The Princess, 2018, Cotton, Chiffon, Lace & Satin. Gallerist: Claire Oliver, New York
Known for her stunning and colorful quilted portraits, Bisa Butler seamlessly blends a passion for storytelling with the dynamic medium of textiles to create vibrant works of art that document the Black experience.
Butler was born in New Jersey in 1973, where she first learned sewing techniques passed down to her from her grandmother and mother. Her father was an immigrant from Ghana, and Butler drew inspiration from the colorful fabrics and garments of his homeland, as well as batiks from Nigeria, and prints from South Africa. After majoring in Fine Art and graduating cum laude from Howard University, she wanted to use art as a way to communicate and highlight the stories of people who far too often have been marginalized.
While attending a graduate program at Montclair State University, Butler enrolled in a Fiber Art course that left her inspired by the tradition of sewing and quilting and its long history in the Black community. After seeing the depth and vibrancy it was capable of, she incorporated the medium of textiles into her own work, and it was here that she created her first portrait quilt, Francis and Violette (Grandparents).
Butler has gone on to craft incredible portraits of subjects that include famous figures from Black history as well as unknown, nameless subjects from photographs. In doing so, Butler shines a light of recognition on the lives of so many who have been overlooked and whose contributions have been undervalued. She feels a strong connection to the individuals depicted in her quilts, stating that her subjects “are adorned with and made up of the cloth of our ancestor. If these visages are to be recreated and seen for the first time in a century, I want them to have their African Ancestry back, I want them to take their place in American History.”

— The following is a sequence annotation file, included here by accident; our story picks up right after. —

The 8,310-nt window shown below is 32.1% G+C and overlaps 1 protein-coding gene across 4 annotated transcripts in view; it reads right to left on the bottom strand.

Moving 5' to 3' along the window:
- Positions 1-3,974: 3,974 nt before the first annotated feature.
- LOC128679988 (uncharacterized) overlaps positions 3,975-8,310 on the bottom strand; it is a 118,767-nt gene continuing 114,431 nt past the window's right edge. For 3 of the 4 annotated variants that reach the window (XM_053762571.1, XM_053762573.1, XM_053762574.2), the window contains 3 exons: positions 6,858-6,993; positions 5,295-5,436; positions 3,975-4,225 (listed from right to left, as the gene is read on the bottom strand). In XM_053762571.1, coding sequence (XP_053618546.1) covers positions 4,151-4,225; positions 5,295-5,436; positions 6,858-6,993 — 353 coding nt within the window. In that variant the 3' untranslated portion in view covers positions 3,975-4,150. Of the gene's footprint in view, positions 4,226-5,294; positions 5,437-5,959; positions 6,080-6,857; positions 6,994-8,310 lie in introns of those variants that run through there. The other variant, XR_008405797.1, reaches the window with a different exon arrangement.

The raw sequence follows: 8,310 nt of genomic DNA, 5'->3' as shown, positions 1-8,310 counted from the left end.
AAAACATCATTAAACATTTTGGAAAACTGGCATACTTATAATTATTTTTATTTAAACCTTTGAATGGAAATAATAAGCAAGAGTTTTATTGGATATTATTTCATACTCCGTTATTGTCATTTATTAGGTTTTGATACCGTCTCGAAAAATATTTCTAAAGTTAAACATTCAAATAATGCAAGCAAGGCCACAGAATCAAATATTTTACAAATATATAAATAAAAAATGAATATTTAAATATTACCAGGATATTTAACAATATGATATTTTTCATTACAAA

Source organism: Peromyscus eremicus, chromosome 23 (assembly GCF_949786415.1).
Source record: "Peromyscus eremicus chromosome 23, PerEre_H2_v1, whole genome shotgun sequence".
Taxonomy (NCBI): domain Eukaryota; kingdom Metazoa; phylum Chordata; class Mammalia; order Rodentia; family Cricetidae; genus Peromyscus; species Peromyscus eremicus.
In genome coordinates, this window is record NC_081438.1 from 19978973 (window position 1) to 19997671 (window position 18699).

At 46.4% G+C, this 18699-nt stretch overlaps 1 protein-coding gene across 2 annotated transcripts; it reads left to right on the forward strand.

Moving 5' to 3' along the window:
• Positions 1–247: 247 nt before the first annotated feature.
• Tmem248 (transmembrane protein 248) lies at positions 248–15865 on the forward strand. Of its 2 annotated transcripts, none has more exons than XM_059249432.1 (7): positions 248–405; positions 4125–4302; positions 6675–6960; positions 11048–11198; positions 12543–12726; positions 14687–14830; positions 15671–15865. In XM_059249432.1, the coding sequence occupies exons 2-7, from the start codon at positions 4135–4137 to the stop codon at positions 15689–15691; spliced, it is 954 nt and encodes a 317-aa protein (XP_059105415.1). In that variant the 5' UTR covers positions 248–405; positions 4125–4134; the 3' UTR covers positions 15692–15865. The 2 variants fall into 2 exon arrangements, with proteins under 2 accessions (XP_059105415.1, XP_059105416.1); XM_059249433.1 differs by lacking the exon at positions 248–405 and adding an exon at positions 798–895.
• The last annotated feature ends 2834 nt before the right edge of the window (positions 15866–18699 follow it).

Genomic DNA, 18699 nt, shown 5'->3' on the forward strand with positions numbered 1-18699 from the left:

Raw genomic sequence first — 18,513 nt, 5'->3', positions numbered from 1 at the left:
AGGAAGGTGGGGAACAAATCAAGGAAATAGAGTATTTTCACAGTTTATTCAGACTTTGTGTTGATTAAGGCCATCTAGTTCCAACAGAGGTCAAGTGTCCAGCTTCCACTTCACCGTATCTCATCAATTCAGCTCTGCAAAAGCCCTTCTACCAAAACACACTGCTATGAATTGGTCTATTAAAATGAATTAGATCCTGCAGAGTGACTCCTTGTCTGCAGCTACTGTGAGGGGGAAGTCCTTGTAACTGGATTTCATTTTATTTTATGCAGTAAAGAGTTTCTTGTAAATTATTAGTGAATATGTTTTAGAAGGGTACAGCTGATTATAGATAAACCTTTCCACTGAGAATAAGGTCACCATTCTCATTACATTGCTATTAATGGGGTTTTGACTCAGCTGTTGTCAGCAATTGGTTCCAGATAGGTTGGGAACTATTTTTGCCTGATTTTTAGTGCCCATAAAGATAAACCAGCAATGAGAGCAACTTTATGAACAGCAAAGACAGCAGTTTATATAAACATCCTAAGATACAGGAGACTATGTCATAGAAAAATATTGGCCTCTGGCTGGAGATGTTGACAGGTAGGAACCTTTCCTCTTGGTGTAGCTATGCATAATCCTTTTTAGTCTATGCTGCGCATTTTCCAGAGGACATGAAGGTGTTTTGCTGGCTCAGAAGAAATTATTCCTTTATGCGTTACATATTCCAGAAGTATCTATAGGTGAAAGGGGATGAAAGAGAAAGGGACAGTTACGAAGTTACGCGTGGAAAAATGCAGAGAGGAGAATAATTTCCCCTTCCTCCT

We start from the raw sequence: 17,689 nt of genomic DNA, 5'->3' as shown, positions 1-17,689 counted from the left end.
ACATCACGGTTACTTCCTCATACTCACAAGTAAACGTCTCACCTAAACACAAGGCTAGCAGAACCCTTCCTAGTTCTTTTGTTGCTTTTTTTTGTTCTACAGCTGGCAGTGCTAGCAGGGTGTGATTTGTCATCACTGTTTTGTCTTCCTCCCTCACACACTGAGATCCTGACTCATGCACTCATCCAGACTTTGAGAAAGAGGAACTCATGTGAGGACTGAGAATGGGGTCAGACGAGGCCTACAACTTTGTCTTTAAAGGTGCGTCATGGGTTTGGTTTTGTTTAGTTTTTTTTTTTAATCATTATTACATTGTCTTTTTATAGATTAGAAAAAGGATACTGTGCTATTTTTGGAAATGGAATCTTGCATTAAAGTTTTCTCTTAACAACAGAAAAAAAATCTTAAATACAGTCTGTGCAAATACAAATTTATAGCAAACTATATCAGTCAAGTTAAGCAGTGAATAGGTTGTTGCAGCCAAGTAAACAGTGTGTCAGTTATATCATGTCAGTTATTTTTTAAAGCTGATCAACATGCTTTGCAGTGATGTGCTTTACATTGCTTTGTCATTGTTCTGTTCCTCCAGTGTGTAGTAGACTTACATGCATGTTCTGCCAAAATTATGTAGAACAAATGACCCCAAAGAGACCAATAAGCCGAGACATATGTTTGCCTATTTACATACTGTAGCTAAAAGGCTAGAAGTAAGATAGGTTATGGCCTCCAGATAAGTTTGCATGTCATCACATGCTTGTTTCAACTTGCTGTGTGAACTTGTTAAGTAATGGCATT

As a fiber artist, Butler’s finished works are exclusively fabric, though she also utilizes paint, photographs, and thread to layer her subjects and add generous amounts of texture and detail. Her stunning quilts offer a focused glimpse into an expanded view of our history, engaging in themes such as family, community, migration, and the legacies of Black figures both celebrated and unknown.
Perhaps one of the most powerful aspects of Butler’s work is the large scale of her quilts: “All of my pieces are done in life scale to invite the viewer to engage in a dialogue—most figures look the viewers directly in their eyes. I am inviting a reimagining and a contemporary dialogue about age old issues, still problematic in our culture, through the comforting, embracing medium of the quilt.”
Butler’s work is currently on display as part of the Art Institute of Chicago’s Bisa Butler: Portraits exhibition, the first solo museum exhibition of her artwork that includes over 20 of her renowned portraits, and a piece from the Clark collection. She is represented by Claire Oliver Gallery in Harlem.